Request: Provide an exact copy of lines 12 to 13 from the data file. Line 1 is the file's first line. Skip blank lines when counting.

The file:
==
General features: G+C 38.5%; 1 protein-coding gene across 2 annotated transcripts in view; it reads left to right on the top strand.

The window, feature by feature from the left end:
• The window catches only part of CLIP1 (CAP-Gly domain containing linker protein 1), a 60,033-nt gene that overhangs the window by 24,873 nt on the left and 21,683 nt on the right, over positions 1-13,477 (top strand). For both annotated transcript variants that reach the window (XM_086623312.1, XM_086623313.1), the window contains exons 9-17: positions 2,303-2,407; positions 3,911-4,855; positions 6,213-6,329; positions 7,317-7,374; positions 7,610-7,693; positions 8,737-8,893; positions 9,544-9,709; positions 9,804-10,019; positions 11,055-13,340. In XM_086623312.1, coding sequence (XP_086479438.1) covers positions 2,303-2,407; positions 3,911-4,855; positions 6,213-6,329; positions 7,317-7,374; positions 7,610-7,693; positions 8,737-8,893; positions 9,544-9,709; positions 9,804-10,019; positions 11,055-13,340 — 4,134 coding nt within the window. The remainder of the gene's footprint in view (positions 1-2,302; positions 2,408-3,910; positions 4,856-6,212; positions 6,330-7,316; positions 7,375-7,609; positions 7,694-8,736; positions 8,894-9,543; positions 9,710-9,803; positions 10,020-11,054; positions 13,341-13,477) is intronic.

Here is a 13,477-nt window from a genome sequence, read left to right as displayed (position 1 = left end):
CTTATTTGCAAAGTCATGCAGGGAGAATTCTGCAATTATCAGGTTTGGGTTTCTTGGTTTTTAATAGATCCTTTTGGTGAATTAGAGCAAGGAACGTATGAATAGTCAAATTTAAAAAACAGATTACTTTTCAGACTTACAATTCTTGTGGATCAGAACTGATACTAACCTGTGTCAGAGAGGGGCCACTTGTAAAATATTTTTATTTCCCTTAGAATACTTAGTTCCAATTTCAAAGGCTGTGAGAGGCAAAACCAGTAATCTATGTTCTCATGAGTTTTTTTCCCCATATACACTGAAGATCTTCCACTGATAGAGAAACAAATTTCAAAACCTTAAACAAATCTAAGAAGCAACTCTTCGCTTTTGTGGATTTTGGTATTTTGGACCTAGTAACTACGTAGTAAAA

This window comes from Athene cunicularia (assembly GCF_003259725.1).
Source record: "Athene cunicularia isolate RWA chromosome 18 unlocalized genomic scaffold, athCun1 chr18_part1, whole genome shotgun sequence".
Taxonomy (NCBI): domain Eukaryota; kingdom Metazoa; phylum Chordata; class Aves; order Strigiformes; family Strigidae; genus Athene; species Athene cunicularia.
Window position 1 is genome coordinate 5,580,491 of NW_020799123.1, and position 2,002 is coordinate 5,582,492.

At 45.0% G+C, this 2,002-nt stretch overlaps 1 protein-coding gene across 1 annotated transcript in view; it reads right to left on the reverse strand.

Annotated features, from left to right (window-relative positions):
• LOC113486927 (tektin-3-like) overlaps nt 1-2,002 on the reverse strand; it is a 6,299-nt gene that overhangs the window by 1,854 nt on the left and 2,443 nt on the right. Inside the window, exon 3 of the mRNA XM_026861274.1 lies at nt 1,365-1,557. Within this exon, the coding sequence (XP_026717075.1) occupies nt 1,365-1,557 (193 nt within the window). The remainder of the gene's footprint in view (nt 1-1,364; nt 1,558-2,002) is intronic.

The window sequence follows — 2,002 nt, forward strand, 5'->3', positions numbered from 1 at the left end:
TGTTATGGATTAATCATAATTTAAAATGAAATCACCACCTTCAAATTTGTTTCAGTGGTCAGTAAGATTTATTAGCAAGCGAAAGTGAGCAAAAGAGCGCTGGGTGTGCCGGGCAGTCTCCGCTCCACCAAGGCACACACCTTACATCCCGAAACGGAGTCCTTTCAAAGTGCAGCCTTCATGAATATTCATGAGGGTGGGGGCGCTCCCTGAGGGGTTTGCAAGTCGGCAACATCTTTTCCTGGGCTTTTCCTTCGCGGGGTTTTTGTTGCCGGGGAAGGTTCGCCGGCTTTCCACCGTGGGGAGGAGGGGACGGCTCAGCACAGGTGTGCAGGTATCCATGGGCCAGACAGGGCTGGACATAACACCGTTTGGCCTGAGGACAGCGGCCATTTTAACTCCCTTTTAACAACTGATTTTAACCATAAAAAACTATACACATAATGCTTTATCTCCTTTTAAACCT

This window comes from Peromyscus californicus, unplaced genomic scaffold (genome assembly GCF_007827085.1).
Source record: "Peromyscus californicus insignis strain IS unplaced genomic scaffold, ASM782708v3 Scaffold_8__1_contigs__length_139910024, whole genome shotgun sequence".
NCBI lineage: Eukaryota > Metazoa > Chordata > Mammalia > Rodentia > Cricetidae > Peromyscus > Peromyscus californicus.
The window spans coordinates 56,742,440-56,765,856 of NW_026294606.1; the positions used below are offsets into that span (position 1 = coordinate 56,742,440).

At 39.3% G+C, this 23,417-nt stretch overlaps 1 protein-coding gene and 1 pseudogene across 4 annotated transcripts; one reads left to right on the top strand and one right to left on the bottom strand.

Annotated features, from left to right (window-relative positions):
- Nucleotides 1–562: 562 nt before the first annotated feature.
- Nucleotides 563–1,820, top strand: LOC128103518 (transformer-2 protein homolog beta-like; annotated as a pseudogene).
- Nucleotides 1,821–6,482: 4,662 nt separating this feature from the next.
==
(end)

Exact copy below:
• LOC113486927 (tektin-3-like) overlaps nt 1-2,002 on the reverse strand; it is a 6,299-nt gene that overhangs the window by 1,854 nt on the left and 2,443 nt on the right. Inside the window, exon 3 of the mRNA XM_026861274.1 lies at nt 1,365-1,557. Within this exon, the coding sequence (XP_026717075.1) occupies nt 1,365-1,557 (193 nt within the window). The remainder of the gene's footprint in view (nt 1-1,364; nt 1,558-2,002) is intronic.

The window sequence follows — 2,002 nt, forward strand, 5'->3', positions numbered from 1 at the left end: